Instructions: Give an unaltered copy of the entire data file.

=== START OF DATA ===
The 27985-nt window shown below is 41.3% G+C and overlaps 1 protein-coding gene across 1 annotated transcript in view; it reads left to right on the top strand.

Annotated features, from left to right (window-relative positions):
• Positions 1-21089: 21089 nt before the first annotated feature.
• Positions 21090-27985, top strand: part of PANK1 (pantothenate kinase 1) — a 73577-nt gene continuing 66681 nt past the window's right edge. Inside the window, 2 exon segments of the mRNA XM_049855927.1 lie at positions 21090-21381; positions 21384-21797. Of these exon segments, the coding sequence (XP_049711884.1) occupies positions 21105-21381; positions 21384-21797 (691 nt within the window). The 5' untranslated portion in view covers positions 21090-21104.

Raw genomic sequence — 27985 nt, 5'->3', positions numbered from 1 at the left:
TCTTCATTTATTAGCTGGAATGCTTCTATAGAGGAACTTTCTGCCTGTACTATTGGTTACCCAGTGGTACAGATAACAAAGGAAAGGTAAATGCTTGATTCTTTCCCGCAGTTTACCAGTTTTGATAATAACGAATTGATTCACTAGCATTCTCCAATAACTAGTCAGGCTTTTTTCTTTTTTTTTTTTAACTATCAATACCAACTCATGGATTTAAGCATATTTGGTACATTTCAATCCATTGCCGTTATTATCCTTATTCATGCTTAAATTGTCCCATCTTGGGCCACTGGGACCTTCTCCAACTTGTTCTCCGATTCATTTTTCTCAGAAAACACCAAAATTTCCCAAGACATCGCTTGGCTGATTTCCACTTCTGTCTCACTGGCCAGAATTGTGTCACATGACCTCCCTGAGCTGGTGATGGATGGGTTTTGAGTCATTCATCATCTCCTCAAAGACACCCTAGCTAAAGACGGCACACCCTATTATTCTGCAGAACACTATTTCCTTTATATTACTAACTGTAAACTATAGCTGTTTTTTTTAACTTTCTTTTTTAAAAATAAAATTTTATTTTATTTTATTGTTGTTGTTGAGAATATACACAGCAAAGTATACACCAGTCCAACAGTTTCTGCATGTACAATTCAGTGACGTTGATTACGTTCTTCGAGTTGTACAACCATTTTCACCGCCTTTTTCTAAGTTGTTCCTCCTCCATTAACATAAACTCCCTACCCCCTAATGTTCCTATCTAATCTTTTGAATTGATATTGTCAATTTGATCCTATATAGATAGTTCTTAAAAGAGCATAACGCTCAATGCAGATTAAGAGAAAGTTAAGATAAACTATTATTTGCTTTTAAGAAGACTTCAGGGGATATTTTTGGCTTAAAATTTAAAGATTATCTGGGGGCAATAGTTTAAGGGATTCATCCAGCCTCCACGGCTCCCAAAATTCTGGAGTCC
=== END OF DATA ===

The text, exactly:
The 27985-nt window shown below is 41.3% G+C and overlaps 1 protein-coding gene across 1 annotated transcript in view; it reads left to right on the top strand.

Annotated features, from left to right (window-relative positions):
• Positions 1-21089: 21089 nt before the first annotated feature.
• Positions 21090-27985, top strand: part of PANK1 (pantothenate kinase 1) — a 73577-nt gene continuing 66681 nt past the window's right edge. Inside the window, 2 exon segments of the mRNA XM_049855927.1 lie at positions 21090-21381; positions 21384-21797. Of these exon segments, the coding sequence (XP_049711884.1) occupies positions 21105-21381; positions 21384-21797 (691 nt within the window). The 5' untranslated portion in view covers positions 21090-21104.

Raw genomic sequence — 27985 nt, 5'->3', positions numbered from 1 at the left:
TCTTCATTTATTAGCTGGAATGCTTCTATAGAGGAACTTTCTGCCTGTACTATTGGTTACCCAGTGGTACAGATAACAAAGGAAAGGTAAATGCTTGATTCTTTCCCGCAGTTTACCAGTTTTGATAATAACGAATTGATTCACTAGCATTCTCCAATAACTAGTCAGGCTTTTTTCTTTTTTTTTTTTAACTATCAATACCAACTCATGGATTTAAGCATATTTGGTACATTTCAATCCATTGCCGTTATTATCCTTATTCATGCTTAAATTGTCCCATCTTGGGCCACTGGGACCTTCTCCAACTTGTTCTCCGATTCATTTTTCTCAGAAAACACCAAAATTTCCCAAGACATCGCTTGGCTGATTTCCACTTCTGTCTCACTGGCCAGAATTGTGTCACATGACCTCCCTGAGCTGGTGATGGATGGGTTTTGAGTCATTCATCATCTCCTCAAAGACACCCTAGCTAAAGACGGCACACCCTATTATTCTGCAGAACACTATTTCCTTTATATTACTAACTGTAAACTATAGCTGTTTTTTTTAACTTTCTTTTTTAAAAATAAAATTTTATTTTATTTTATTGTTGTTGTTGAGAATATACACAGCAAAGTATACACCAGTCCAACAGTTTCTGCATGTACAATTCAGTGACGTTGATTACGTTCTTCGAGTTGTACAACCATTTTCACCGCCTTTTTCTAAGTTGTTCCTCCTCCATTAACATAAACTCCCTACCCCCTAATGTTCCTATCTAATCTTTTGAATTGATATTGTCAATTTGATCCTATATAGATAGTTCTTAAAAGAGCATAACGCTCAATGCAGATTAAGAGAAAGTTAAGATAAACTATTATTTGCTTTTAAGAAGACTTCAGGGGATATTTTTGGCTTAAAATTTAAAGATTATCTGGGGGCAATAGTTTAAGGGATTCATCCAGCCTCCACGGCTCCCAAAATTCTGGAGTCC